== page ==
When Angie and Sandy were young girls, their family received help from La Luz Center. They said their parents arrived in the United States from Mexico in the mid-1970s as undocumented immigrants.

Angie is the oldest of seven children, all born in Sonoma. They learned from their parents to give back to the community. Their parents volunteered at La Luz Center, as did Sandy and Angie during their youth. Sandy also served as an intern there when she was earning her bachelor’s degree at Sonoma State University.

“This was the organization that originally helped them, and now it was coming full circle,” Hernandez said. “They were here leading the effort.”

The women are proud of their work at the center, but they credit the entire team — staff, board members, community partners, sponsors and volunteers. As catastrophic and heartbreaking as the fire losses were, the sisters say the outpouring of support was inspiring.

Sandy oversaw the $1.2 million in disbursements that assisted 913 individuals and reached 3,306 families. Monies for funding and services included $750,000 from the North Bay Fire Relief Fund, which was established by local organizations and individuals including Redwood Credit Union, The Press Democrat and state Sen. Mike McGuire, D-Healdsburg,

Sandy established a screening protocol that offered each applicant 30 minutes with an advocate, and then calculated and verified individual needs. The process extended for six months, with Sandy working with other intake staff to complete the project.

“Everyone’s story had similarities, but they were different,” Sandy said. Some could provide little documentation.

“It was difficult once we got to the funding part. We try to stay hopeful so we can help as many people as we can,” she said. Not one person was turned away. Many were directed to other agencies and resources for additional support.

La Luz re-established a microloan program funded by Tipping Point of San Francisco and the Latino Community Foundation, allowing those impacted by the fires to restart their businesses or pursue new economic ventures. Sandy’s idea for starting a staffing agency developed into a partnership with Santa Rosa Junior College, the Sonoma County Office of Education and other consortium partners to establish the Building Trades Training Program. The program teaches basic construction skills and safety procedures for those entering the building trades.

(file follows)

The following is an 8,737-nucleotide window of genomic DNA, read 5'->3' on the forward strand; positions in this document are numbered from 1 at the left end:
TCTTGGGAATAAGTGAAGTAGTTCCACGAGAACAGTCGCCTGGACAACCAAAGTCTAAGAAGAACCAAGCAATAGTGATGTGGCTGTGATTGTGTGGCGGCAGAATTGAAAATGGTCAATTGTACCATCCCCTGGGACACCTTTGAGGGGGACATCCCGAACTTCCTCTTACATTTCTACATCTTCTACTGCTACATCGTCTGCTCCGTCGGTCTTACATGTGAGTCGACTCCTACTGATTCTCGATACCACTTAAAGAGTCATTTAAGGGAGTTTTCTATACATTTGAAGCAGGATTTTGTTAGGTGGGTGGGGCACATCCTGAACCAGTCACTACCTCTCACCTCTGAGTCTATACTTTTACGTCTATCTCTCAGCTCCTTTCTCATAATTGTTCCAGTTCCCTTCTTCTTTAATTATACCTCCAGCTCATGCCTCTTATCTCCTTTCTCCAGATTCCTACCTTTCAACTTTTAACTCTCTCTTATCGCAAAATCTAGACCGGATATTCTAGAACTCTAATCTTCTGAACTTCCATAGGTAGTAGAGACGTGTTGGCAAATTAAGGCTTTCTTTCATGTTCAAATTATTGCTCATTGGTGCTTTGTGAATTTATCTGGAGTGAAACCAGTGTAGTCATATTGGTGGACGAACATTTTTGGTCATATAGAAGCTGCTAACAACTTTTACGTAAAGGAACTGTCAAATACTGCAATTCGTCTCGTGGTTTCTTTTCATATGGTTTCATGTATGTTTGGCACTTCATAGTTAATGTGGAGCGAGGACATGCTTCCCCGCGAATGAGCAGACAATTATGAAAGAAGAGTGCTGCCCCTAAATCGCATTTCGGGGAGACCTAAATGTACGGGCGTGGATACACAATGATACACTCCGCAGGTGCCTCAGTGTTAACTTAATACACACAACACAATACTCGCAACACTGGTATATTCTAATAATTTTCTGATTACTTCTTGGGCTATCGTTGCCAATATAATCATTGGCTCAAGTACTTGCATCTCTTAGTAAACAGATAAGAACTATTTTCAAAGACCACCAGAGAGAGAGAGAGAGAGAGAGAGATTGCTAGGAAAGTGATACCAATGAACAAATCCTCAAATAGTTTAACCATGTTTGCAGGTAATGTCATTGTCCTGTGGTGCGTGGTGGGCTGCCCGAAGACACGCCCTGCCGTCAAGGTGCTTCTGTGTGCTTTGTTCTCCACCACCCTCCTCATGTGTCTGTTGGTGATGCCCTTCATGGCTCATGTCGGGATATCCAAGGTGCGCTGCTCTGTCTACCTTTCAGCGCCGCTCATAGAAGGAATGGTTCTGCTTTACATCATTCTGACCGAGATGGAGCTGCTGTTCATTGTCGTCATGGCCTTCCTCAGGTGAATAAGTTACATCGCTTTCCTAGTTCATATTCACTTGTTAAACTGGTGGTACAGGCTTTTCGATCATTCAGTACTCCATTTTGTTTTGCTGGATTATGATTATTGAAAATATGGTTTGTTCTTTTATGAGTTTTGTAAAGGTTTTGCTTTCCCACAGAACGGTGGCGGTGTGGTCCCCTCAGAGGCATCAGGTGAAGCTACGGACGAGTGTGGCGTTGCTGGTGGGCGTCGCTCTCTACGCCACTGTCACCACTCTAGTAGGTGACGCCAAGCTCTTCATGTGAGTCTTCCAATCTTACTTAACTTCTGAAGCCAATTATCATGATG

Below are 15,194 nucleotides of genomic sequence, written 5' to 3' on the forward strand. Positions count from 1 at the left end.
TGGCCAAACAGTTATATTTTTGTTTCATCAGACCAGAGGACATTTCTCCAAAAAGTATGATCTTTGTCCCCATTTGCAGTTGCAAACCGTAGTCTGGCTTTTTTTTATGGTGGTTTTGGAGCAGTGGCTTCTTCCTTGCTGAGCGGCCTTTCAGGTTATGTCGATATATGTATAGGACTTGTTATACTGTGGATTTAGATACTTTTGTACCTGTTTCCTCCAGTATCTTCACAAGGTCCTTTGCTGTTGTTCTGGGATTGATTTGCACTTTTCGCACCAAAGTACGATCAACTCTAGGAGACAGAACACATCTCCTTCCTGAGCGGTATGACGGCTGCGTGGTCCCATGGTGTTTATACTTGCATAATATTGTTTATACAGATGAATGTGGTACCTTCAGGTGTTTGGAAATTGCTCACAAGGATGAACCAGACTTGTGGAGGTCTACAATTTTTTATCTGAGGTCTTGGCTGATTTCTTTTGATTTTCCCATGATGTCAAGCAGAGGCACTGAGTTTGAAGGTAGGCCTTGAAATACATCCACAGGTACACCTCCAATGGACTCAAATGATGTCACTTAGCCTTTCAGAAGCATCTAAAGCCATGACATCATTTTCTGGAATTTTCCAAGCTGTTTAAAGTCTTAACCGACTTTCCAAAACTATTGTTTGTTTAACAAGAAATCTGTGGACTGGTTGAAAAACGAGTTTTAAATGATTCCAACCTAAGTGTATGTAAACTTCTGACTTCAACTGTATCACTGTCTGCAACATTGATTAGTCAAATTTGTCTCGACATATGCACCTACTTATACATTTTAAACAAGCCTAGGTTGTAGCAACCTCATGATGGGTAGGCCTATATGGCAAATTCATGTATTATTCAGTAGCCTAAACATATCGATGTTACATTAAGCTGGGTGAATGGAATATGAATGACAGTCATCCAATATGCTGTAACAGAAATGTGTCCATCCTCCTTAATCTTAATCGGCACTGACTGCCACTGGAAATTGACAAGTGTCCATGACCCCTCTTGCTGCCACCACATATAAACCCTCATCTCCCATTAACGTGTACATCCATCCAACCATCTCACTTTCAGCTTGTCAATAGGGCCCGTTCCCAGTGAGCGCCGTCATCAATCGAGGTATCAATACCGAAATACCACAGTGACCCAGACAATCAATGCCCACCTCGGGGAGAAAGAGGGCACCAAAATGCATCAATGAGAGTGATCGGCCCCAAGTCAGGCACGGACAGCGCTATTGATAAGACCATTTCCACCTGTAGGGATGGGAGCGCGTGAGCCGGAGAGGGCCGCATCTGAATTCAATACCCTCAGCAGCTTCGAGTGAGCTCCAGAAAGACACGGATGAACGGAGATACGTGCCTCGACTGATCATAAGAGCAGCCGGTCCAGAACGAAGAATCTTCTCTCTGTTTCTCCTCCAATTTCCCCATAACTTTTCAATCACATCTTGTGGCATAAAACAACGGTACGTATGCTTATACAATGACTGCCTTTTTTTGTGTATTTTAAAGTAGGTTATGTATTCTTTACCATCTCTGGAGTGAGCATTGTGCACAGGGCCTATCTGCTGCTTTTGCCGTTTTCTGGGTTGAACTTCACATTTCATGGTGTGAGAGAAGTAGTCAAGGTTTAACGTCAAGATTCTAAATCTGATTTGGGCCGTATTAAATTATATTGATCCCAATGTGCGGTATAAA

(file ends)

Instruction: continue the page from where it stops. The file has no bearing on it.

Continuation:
Today there is a focus on resilience.

Working with the San Francisco-based Latino Community Foundation’s NorCal Wildfire Just Recovery campaign, La Luz and other North Bay programs aiding Latinos are dedicated to programs, policies and initiatives related to civic engagement, employment sustainment and affordable housing, among other efforts.

The foundation worked with La Luz, UpValley Family Centers in Napa Valley and the North Bay Organizing Project to develop the three phase relief-recovery-resilience effort. It raised $1.5 million for North Bay wildfire recovery, long-term resilience and civic engagement for the future of the Latino community. Grant funding from the foundation ultimately helps with long-term strategies for change, reaching far beyond initial charitable assistance.

“We’re not just giving money away, we’re helping,” Hernandez said. Angie and Sandy have repeatedly shared that message, he said.

The women are addressing mental health needs, strengthening community partnerships (ranging from the YWCA to the Transcendence Theatre Company), spearheading leadership efforts and looking toward mobilizing the Latino vote and participation in the upcoming Census.

“Even if you aren’t documented, you can count and make a difference,” said Angie, who is working on several outreach projects for inclusion with the census and at the polls. She’s managed to tackle her many projects while still coordinating the center’s popular Cinco de Mayo celebration that draws thousands of people to the Sonoma Plaza.

The Sanchez sisters’ many efforts also included enrolling 200 children in summer camps offered through the Boys and Girls Clubs of Sonoma Valley. “With it comes a year-long membership you get to utilize beyond summer,” Sandy said.

Through their outreach and work with partnering agencies, the sisters have expanded their community-building efforts. Sandy now serves on the board of Sonoma Overnight Support, a nonprofit helping the homeless and hungry in Sonoma Valley; Angie is a Sonoma County Hispanic Chamber of Commerce board member.